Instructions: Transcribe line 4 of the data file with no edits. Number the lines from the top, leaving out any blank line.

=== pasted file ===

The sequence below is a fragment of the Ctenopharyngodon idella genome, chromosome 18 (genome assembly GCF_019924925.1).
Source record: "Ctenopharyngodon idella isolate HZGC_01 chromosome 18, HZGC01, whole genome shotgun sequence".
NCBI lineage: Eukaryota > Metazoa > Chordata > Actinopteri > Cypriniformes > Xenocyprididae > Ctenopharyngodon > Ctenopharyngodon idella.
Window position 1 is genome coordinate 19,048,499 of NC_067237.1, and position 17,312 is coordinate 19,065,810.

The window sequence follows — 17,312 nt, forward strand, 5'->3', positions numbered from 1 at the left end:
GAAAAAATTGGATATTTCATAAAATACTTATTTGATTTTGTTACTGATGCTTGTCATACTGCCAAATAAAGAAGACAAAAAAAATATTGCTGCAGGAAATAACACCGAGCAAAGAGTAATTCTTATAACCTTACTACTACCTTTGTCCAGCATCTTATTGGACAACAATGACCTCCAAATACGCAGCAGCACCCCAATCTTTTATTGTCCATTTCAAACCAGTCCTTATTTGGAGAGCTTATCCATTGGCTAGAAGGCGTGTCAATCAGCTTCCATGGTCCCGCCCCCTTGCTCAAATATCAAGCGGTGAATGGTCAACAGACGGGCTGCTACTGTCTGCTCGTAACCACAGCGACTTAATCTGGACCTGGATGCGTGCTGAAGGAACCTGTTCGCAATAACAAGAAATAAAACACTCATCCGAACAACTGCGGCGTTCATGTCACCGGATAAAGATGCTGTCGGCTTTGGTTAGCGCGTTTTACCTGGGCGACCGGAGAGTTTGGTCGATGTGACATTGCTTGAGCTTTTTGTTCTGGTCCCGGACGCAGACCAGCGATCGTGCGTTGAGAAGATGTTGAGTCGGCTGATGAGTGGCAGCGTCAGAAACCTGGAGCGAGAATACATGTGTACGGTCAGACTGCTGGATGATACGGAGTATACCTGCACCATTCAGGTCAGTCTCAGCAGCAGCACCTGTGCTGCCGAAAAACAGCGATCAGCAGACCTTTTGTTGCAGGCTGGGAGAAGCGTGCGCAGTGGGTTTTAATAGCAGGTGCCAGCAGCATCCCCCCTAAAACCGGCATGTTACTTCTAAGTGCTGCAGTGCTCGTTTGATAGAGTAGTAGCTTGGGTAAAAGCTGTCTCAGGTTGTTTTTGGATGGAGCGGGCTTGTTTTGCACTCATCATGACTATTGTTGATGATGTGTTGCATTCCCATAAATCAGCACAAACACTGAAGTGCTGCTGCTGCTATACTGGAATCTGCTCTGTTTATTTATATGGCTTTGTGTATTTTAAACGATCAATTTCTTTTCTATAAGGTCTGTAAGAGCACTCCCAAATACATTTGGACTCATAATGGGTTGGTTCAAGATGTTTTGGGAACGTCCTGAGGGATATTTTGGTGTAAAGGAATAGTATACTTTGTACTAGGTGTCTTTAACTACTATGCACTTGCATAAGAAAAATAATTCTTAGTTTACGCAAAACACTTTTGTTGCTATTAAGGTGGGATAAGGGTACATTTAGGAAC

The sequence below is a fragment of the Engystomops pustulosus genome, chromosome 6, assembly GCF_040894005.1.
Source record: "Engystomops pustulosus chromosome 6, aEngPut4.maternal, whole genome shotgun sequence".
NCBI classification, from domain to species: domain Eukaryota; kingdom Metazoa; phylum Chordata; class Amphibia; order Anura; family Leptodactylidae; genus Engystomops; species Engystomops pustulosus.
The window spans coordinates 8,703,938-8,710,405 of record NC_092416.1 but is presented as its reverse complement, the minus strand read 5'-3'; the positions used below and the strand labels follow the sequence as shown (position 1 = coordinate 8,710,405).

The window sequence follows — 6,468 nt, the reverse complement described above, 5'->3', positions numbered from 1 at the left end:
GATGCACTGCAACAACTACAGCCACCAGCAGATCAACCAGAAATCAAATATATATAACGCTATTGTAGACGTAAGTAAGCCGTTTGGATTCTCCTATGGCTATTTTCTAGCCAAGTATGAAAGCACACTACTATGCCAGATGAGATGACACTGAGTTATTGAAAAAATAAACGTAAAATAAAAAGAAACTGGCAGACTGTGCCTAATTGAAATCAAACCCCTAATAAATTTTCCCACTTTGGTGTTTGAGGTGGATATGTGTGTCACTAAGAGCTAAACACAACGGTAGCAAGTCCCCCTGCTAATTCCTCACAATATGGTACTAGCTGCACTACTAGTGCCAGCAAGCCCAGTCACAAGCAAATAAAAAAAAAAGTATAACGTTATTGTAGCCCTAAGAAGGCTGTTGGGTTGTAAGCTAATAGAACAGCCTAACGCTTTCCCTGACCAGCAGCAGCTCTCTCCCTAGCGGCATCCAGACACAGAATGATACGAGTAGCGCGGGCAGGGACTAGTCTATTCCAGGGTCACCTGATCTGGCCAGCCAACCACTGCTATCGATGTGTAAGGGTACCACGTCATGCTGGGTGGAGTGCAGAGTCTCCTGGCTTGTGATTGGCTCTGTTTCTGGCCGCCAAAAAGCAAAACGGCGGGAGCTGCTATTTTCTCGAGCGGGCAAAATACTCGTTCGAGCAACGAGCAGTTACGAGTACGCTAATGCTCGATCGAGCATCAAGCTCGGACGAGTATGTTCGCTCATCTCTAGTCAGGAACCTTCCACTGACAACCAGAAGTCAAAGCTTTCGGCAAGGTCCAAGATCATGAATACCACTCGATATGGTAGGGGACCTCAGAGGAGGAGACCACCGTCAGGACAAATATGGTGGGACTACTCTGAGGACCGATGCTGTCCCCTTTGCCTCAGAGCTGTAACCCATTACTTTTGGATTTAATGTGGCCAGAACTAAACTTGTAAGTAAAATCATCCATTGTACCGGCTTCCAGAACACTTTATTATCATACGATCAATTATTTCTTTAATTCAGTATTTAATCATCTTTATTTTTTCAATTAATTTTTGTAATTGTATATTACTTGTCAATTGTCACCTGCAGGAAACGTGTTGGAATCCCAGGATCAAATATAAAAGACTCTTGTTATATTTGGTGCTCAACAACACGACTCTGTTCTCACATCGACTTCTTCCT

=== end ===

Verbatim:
Window position 1 is genome coordinate 19,048,499 of NC_067237.1, and position 17,312 is coordinate 19,065,810.